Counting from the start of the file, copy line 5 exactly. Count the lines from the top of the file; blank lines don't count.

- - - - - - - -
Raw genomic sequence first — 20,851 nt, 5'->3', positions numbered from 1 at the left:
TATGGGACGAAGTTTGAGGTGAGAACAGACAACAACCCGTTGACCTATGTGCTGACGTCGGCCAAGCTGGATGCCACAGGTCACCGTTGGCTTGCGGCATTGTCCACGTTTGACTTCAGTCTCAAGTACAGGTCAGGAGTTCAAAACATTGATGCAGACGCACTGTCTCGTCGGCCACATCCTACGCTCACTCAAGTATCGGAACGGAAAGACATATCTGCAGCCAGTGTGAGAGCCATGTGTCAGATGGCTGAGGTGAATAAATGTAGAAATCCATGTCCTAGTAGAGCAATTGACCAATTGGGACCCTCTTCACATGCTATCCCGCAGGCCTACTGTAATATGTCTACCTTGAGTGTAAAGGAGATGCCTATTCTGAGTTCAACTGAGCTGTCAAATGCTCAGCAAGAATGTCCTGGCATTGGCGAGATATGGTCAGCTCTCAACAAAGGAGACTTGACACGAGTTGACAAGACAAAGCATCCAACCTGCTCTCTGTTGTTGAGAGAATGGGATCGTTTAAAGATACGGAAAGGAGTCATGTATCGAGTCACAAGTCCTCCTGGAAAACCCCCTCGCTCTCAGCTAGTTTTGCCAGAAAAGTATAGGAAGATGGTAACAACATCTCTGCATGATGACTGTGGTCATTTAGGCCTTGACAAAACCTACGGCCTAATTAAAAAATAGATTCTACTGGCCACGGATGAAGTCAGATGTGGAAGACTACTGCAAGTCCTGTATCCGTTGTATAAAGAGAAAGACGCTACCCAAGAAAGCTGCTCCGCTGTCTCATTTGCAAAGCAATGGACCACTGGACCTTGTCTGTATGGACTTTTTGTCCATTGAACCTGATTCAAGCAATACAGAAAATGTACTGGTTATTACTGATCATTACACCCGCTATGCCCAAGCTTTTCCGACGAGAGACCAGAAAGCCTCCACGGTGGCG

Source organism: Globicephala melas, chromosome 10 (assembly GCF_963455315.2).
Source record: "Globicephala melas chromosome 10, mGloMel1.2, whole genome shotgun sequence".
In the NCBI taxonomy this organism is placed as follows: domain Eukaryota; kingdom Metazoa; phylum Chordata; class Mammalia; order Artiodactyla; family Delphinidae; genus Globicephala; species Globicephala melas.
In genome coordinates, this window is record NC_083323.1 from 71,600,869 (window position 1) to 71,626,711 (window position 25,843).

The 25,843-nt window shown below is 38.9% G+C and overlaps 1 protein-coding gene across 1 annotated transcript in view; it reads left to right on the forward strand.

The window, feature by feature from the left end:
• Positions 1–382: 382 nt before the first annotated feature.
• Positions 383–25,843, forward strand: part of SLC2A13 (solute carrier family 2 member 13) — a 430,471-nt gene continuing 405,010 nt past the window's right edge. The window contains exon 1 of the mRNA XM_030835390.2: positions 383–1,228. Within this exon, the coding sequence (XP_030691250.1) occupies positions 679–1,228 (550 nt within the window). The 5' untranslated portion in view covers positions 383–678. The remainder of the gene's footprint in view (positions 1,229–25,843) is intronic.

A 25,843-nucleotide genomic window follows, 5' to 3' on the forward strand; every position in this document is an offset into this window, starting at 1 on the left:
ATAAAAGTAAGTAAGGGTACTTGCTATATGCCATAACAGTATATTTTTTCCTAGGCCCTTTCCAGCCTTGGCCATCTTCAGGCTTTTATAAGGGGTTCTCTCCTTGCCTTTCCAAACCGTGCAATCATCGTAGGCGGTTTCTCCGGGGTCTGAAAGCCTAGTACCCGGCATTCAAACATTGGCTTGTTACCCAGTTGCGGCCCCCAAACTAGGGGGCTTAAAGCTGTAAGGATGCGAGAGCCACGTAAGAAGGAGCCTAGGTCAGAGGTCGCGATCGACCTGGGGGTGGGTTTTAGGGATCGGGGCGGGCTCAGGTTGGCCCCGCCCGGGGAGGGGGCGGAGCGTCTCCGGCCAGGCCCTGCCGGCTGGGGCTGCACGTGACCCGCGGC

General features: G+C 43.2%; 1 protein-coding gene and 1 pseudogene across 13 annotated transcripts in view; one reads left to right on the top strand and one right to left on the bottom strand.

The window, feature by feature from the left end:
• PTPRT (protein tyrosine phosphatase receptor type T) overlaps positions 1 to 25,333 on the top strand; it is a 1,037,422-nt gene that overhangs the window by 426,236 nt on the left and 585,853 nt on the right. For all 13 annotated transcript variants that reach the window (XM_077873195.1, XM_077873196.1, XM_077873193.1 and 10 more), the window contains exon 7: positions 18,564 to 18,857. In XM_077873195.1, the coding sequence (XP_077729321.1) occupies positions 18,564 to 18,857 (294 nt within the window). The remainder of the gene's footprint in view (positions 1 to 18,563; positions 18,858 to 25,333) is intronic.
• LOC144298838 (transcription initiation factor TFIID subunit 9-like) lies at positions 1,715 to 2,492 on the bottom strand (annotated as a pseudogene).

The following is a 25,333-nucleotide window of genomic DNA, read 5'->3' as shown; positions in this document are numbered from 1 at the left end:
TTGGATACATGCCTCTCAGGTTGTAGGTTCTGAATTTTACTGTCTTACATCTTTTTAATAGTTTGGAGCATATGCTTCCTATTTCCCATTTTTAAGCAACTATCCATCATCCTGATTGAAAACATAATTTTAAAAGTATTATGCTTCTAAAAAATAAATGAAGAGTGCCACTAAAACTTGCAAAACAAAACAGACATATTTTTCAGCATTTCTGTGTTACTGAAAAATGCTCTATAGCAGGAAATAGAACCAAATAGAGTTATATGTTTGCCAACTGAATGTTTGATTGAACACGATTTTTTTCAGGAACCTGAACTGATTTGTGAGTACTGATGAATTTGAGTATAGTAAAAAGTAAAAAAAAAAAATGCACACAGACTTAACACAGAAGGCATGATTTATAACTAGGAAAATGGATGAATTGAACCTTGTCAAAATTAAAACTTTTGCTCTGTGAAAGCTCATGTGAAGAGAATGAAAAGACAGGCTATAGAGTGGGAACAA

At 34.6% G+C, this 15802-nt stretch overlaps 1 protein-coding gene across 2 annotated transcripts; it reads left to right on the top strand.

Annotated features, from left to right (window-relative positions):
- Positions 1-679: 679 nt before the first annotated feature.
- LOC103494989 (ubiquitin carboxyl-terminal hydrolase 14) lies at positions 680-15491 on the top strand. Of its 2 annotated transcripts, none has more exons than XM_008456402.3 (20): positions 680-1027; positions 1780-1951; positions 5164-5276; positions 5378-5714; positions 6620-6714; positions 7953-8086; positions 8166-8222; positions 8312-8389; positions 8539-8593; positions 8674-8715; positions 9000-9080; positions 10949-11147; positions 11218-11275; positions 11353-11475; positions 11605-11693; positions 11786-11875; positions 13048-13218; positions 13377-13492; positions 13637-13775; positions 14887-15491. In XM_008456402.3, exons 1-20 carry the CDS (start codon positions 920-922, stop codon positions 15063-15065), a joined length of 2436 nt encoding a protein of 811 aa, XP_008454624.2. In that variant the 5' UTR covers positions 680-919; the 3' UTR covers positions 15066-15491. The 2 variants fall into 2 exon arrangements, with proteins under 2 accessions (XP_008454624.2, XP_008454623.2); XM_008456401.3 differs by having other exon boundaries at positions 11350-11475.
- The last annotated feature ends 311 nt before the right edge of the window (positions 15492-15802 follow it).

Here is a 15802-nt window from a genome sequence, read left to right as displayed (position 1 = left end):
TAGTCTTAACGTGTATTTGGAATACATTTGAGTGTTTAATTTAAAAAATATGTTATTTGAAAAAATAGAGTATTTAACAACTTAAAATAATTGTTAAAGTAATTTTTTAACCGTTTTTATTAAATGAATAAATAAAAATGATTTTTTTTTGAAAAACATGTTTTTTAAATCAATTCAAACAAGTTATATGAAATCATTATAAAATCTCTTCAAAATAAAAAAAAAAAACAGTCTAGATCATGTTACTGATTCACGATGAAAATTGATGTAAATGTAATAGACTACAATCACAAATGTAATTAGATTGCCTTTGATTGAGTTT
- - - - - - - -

In the NCBI taxonomy this organism is placed as follows: domain Eukaryota; kingdom Metazoa; phylum Chordata; class Mammalia; order Artiodactyla; family Delphinidae; genus Globicephala; species Globicephala melas.